I was surprised at the level of acting in this film, as the trailer made it look more of an action movie, and I think most would overlook the characters. Gordon-Levitt plays a Looper who despite being only interested in Silver (payment received for each kill) he seems to want more out of life. Willis (old Joe) is portrayed as a man who will do some pretty despicable and heinous actions to ensure that he is able to stop events form happening in his future. Halfway through, the gorgeous Emily Blunt is introduced. Where the former two actors are gritty and heartless killers, Blunt is simply trying live her life and to protect her son.
As Gordon-Levitt and Willis are portraying the same character, Younger Joe (Gordon-Levitt) must embody many of Willis’s facial expressions and mannerisms. It’s almost haunting when comparing the two, as the similarity between them is almost uncanny, and one can tell that a lot of thought went into perfecting the portrayal of a young Willis. While clearly special effects and makeup were used to alter Gordon-Levitt appearance, I’d give the man more credit for his ability to copy aspects of Willis such as his soft spoken voice or copying similar facial movements.
Despite my high praise of the first half of the film, the second half left something to be desired as the films substance begins to stagger, rather crawl. A heavy emphasis on those that have telekinetic powers and what they can do with them takes center stage to the plot, and these were some of the least enjoyable scenes. Often these scenes are over dramatic and simply come off as cheesy, compared to the dark and gritty crime setting. At the beginning of the film there are subtle hints to telekinetic, such as advertisements about it and people making items such as quarters levitate, but then there are scenes where one character is able to throw people across rooms. These felt silly and change the tone of this crime syndicate style film significantly.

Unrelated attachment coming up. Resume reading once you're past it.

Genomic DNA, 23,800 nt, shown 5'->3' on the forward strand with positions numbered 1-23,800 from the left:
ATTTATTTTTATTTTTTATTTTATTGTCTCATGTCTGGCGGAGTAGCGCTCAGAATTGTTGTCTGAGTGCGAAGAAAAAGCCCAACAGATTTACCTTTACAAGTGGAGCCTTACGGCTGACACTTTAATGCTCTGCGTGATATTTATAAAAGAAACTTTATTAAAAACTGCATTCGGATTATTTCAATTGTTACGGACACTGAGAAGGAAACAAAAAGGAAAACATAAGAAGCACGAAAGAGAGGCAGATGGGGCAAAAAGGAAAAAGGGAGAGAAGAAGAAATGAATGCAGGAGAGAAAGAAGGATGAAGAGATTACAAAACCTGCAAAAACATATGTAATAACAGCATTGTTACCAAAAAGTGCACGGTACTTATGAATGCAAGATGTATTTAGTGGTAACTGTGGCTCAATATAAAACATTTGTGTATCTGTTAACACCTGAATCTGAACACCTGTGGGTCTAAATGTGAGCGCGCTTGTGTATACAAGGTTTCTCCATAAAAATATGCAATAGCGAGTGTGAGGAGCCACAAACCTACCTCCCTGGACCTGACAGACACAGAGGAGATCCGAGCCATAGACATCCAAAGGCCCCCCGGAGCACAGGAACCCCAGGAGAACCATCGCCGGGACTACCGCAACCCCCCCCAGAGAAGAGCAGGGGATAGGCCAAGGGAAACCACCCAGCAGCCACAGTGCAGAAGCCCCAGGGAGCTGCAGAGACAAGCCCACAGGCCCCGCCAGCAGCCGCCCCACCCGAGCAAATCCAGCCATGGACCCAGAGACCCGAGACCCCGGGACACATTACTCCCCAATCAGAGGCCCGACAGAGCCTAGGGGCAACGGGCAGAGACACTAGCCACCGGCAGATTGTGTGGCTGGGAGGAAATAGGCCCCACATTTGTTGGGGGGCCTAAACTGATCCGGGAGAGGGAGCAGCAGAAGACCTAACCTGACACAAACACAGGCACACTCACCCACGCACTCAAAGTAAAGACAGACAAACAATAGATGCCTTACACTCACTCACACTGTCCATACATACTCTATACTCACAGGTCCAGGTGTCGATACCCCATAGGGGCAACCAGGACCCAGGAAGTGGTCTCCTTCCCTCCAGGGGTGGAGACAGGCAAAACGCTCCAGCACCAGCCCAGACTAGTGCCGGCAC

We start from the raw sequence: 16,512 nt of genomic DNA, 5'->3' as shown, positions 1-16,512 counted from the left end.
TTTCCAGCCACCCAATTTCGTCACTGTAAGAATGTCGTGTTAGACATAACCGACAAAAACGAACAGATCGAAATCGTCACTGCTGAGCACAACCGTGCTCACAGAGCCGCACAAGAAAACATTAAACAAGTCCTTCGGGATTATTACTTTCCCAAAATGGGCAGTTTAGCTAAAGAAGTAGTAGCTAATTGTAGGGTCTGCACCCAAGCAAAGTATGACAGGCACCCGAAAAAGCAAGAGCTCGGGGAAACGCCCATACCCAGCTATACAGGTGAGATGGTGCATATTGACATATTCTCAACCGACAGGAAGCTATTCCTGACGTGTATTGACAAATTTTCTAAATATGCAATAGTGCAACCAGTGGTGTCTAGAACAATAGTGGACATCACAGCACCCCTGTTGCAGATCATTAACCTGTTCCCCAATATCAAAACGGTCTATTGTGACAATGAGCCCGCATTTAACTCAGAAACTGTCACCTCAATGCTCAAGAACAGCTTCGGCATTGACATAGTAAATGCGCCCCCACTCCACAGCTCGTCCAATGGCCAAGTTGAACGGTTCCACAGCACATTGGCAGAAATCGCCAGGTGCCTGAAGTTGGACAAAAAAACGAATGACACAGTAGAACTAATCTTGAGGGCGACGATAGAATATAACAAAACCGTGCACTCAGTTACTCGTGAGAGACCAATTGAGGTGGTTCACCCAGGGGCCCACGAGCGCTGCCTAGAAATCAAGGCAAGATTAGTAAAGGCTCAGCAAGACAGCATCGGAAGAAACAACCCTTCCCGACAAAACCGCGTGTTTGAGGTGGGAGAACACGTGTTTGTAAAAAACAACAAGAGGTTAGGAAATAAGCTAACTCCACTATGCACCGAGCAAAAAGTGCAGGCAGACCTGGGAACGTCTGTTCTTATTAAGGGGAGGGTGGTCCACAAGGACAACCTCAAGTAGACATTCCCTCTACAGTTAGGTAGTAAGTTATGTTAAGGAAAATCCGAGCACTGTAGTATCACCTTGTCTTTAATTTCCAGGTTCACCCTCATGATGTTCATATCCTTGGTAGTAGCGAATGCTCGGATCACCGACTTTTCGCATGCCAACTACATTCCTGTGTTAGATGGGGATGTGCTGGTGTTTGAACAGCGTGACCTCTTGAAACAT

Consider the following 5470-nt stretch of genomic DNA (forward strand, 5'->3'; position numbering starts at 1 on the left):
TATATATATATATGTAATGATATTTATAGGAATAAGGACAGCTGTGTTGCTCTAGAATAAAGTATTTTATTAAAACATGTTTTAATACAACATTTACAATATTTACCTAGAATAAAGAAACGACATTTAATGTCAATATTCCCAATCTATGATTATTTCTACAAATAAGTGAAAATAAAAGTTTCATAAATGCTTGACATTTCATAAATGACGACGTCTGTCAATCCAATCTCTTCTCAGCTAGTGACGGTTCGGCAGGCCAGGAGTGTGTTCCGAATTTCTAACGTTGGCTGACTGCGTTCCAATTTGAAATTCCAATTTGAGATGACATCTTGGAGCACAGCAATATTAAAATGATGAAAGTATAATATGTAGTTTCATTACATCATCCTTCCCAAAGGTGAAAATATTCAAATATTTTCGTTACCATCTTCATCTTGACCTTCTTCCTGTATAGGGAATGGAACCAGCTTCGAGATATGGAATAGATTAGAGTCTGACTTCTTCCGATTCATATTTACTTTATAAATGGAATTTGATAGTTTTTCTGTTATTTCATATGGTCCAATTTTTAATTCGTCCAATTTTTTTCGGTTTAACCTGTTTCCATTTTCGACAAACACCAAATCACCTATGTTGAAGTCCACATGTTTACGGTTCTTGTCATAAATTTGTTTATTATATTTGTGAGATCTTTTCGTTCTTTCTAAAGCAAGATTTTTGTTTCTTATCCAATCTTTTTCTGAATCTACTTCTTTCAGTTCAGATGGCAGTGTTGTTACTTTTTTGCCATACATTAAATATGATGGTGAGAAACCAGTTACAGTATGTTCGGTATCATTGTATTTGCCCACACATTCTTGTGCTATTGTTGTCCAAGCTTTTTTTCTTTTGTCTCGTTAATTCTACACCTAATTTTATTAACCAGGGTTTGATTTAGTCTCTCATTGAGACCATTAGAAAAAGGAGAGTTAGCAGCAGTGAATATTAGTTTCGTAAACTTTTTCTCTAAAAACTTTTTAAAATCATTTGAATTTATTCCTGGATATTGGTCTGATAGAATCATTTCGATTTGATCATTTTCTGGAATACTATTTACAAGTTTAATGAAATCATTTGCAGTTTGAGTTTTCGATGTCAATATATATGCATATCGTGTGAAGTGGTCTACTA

With any crime film, or film that deals with murder, there are a considerable amount of shoot outs. Unfortunately, “Looper” isn’t all that well choreographed. With the exception of a scene or two, the gun play feels incredibly weak as one scene in particular zooms all the way in on Willis face as he fires dual sub-machine guns and starts yelling and yipping. Yeah, it was more than silly. That said, one of the best and most graphic scenes of the film is that of Young Joe explaining what Loopers are as a montage plays of him carrying out executions. The brutal nature of the scene sets the tone for the first half of the film , and it’s unfortunate that tone is changed during the second half.
Overall, the film does a great job at delivering a fresh and original time travel concept. And as much as I loved the setting and universe, by the end of the film I wished they had done more with it. The movie went from being about a crime syndicate dealing with future problems to a bizarre tale of special powers and how a person can be influenced to use them for good or evil. I can recommend this film based on the first half, and while I wasn’t a big fan of the second half, it didn’t ruin my overall enjoyment of the film.